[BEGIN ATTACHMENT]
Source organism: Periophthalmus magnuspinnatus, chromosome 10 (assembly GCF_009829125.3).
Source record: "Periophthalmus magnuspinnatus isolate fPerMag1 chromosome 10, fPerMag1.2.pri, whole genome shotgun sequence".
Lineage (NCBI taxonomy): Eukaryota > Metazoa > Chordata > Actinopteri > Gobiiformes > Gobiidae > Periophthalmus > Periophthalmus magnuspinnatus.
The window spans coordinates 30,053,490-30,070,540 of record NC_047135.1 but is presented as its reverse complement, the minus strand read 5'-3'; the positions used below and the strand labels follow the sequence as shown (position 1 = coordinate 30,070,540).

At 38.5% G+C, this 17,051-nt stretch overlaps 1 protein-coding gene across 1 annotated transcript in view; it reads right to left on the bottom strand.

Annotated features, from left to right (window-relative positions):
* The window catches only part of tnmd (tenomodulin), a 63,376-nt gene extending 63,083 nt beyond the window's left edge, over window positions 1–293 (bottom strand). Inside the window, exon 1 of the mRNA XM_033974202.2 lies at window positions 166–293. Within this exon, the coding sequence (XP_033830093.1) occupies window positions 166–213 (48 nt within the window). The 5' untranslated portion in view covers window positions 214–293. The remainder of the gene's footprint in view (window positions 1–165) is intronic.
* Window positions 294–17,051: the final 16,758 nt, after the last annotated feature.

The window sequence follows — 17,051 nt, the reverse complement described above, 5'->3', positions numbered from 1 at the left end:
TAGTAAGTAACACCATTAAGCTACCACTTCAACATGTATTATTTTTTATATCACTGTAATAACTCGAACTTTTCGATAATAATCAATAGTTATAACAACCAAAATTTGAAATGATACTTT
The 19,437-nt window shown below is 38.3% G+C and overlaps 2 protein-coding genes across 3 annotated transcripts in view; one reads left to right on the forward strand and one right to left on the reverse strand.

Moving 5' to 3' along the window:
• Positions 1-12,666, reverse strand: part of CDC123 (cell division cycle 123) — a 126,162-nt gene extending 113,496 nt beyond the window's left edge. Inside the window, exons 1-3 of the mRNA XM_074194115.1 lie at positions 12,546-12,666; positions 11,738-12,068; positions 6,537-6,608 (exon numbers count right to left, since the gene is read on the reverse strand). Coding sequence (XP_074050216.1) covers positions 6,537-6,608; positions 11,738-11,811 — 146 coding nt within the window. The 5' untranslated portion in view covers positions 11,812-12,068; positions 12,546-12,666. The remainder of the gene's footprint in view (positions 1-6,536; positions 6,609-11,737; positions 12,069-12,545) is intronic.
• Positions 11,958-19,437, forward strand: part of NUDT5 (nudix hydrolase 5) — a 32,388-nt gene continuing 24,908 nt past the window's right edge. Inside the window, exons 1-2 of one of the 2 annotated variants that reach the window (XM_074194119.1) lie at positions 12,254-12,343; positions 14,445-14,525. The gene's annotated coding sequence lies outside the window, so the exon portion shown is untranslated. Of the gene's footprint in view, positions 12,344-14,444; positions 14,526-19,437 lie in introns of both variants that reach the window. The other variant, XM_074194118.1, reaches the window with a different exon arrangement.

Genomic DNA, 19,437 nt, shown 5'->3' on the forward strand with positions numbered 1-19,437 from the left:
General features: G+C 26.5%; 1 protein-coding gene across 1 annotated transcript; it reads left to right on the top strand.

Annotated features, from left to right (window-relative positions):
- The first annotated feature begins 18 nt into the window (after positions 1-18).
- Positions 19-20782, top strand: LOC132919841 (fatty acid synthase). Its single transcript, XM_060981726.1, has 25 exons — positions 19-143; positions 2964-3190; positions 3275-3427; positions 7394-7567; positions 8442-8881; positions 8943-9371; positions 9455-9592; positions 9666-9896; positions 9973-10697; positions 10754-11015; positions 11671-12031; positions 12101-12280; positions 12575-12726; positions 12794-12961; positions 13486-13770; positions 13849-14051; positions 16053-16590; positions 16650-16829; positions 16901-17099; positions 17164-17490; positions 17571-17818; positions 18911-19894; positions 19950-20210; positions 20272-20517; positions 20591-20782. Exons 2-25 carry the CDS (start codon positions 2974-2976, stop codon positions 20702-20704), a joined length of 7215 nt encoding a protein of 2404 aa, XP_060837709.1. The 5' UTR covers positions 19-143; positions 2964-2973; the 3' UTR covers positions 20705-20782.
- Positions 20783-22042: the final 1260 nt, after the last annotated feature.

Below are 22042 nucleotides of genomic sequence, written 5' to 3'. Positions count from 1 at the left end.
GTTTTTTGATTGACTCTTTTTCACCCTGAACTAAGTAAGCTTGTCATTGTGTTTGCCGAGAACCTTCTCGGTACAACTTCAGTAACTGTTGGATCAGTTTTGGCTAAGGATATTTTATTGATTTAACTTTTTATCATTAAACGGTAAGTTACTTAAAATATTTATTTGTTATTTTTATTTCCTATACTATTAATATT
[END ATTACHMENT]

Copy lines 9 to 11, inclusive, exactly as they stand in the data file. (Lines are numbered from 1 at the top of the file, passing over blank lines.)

The window sequence follows — 17,051 nt, the reverse complement described above, 5'->3', positions numbered from 1 at the left end:
TAGTAAGTAACACCATTAAGCTACCACTTCAACATGTATTATTTTTTATATCACTGTAATAACTCGAACTTTTCGATAATAATCAATAGTTATAACAACCAAAATTTGAAATGATACTTT
The 19,437-nt window shown below is 38.3% G+C and overlaps 2 protein-coding genes across 3 annotated transcripts in view; one reads left to right on the forward strand and one right to left on the reverse strand.